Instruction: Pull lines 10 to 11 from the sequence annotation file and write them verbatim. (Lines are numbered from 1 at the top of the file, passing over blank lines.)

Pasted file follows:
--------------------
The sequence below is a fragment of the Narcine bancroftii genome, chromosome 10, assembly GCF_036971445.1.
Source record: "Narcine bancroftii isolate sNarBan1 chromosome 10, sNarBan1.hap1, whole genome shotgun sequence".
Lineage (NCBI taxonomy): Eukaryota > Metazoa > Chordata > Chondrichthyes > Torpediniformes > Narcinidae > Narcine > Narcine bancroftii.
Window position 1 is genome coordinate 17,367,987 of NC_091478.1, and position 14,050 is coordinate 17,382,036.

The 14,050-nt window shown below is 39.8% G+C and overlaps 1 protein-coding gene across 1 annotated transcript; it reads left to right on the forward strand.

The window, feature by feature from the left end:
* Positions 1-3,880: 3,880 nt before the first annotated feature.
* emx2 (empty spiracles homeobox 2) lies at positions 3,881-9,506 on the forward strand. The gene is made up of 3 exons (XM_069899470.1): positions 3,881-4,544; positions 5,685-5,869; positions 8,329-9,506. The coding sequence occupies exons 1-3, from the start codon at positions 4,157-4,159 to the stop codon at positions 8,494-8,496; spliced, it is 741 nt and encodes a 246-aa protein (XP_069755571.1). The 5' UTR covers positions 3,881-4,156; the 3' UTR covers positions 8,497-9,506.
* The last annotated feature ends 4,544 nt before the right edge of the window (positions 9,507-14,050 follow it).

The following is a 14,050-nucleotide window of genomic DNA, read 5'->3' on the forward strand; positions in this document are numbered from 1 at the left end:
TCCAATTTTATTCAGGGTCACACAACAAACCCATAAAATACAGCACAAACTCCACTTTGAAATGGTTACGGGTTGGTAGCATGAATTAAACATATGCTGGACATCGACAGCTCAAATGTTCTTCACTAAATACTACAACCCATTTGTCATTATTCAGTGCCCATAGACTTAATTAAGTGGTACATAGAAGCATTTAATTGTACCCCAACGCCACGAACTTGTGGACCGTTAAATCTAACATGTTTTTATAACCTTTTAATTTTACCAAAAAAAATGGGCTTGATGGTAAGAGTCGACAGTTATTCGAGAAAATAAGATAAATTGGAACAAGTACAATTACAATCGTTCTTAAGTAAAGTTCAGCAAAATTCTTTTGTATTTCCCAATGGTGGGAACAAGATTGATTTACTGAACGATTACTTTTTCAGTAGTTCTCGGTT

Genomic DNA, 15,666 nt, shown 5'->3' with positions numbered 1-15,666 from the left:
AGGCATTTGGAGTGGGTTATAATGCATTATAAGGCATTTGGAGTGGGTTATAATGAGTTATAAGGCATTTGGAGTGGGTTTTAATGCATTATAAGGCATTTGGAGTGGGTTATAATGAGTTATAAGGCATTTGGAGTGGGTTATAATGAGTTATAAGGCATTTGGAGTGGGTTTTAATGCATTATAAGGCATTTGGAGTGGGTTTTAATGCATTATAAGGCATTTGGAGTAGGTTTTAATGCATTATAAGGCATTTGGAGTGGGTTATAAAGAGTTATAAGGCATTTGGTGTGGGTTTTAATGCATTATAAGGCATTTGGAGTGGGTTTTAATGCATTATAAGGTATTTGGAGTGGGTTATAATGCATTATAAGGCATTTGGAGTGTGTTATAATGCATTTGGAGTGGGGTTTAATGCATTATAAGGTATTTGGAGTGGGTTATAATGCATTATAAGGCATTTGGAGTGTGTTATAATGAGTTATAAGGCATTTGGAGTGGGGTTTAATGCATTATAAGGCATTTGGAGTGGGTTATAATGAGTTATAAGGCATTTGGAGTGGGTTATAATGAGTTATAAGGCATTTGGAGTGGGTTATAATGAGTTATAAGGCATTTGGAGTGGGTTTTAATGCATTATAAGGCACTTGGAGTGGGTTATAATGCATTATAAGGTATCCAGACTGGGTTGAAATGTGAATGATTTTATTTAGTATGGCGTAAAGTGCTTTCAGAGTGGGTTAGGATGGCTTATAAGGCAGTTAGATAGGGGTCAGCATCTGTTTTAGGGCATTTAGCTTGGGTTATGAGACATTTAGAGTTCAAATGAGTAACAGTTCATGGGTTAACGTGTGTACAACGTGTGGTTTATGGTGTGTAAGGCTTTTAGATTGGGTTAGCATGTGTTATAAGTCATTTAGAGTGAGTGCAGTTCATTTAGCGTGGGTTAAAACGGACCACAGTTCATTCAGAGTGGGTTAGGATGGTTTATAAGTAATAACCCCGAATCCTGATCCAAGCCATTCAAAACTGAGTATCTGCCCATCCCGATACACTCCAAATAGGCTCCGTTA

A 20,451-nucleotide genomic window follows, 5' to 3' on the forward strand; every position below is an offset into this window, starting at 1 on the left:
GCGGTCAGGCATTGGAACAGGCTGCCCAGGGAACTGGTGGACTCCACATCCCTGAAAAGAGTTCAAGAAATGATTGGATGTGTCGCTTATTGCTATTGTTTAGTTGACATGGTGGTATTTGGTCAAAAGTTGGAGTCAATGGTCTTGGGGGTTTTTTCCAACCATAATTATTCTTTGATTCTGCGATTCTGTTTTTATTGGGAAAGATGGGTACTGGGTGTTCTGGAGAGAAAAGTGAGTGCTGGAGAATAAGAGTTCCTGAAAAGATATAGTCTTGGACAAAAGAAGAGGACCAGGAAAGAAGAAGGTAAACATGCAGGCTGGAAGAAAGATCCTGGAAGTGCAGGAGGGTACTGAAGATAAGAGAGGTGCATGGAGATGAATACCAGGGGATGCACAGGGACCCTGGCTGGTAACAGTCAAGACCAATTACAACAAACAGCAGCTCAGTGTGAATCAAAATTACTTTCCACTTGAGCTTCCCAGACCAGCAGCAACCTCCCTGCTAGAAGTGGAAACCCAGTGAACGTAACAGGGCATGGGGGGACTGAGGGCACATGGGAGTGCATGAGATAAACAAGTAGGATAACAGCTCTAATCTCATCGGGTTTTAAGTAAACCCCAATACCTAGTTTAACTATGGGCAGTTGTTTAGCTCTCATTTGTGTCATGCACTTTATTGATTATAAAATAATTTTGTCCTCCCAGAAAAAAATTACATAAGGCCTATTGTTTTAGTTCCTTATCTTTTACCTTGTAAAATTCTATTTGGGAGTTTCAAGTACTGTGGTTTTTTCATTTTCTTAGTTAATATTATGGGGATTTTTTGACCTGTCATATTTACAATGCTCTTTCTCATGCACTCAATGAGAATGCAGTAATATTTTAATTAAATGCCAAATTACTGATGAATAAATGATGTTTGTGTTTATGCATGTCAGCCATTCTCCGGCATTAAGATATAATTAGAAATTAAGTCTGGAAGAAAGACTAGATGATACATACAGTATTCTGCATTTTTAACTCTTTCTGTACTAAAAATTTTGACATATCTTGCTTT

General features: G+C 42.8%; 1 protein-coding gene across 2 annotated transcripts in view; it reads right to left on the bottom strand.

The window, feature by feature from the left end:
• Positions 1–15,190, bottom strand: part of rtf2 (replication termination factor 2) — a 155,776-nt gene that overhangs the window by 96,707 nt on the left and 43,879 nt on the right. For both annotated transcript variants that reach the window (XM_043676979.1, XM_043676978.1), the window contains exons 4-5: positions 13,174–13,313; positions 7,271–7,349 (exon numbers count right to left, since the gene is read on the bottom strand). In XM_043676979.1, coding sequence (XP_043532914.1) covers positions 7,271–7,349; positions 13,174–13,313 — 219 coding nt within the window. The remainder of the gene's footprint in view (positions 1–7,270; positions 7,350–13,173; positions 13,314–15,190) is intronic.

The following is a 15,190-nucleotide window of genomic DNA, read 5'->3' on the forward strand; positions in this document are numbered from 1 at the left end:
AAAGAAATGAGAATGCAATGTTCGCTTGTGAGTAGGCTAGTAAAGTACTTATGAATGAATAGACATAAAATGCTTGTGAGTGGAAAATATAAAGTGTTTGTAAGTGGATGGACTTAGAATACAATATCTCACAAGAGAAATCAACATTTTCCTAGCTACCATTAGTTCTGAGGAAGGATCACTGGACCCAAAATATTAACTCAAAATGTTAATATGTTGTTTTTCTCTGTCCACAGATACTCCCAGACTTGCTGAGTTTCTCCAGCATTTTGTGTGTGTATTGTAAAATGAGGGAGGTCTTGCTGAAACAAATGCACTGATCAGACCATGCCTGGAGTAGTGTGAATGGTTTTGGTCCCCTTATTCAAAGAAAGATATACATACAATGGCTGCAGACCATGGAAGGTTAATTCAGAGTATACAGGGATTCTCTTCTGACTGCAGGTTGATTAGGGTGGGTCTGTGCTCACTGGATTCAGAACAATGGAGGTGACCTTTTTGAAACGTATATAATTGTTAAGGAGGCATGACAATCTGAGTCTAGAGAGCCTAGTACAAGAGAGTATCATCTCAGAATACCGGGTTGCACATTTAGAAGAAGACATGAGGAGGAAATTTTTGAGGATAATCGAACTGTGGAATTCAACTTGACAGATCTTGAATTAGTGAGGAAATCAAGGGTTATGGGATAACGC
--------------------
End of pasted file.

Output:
The following is a 14,050-nucleotide window of genomic DNA, read 5'->3' on the forward strand; positions in this document are numbered from 1 at the left end:
TCCAATTTTATTCAGGGTCACACAACAAACCCATAAAATACAGCACAAACTCCACTTTGAAATGGTTACGGGTTGGTAGCATGAATTAAACATATGCTGGACATCGACAGCTCAAATGTTCTTCACTAAATACTACAACCCATTTGTCATTATTCAGTGCCCATAGACTTAATTAAGTGGTACATAGAAGCATTTAATTGTACCCCAACGCCACGAACTTGTGGACCGTTAAATCTAACATGTTTTTATAACCTTTTAATTTTACCAAAAAAAATGGGCTTGATGGTAAGAGTCGACAGTTATTCGAGAAAATAAGATAAATTGGAACAAGTACAATTACAATCGTTCTTAAGTAAAGTTCAGCAAAATTCTTTTGTATTTCCCAATGGTGGGAACAAGATTGATTTACTGAACGATTACTTTTTCAGTAGTTCTCGGTT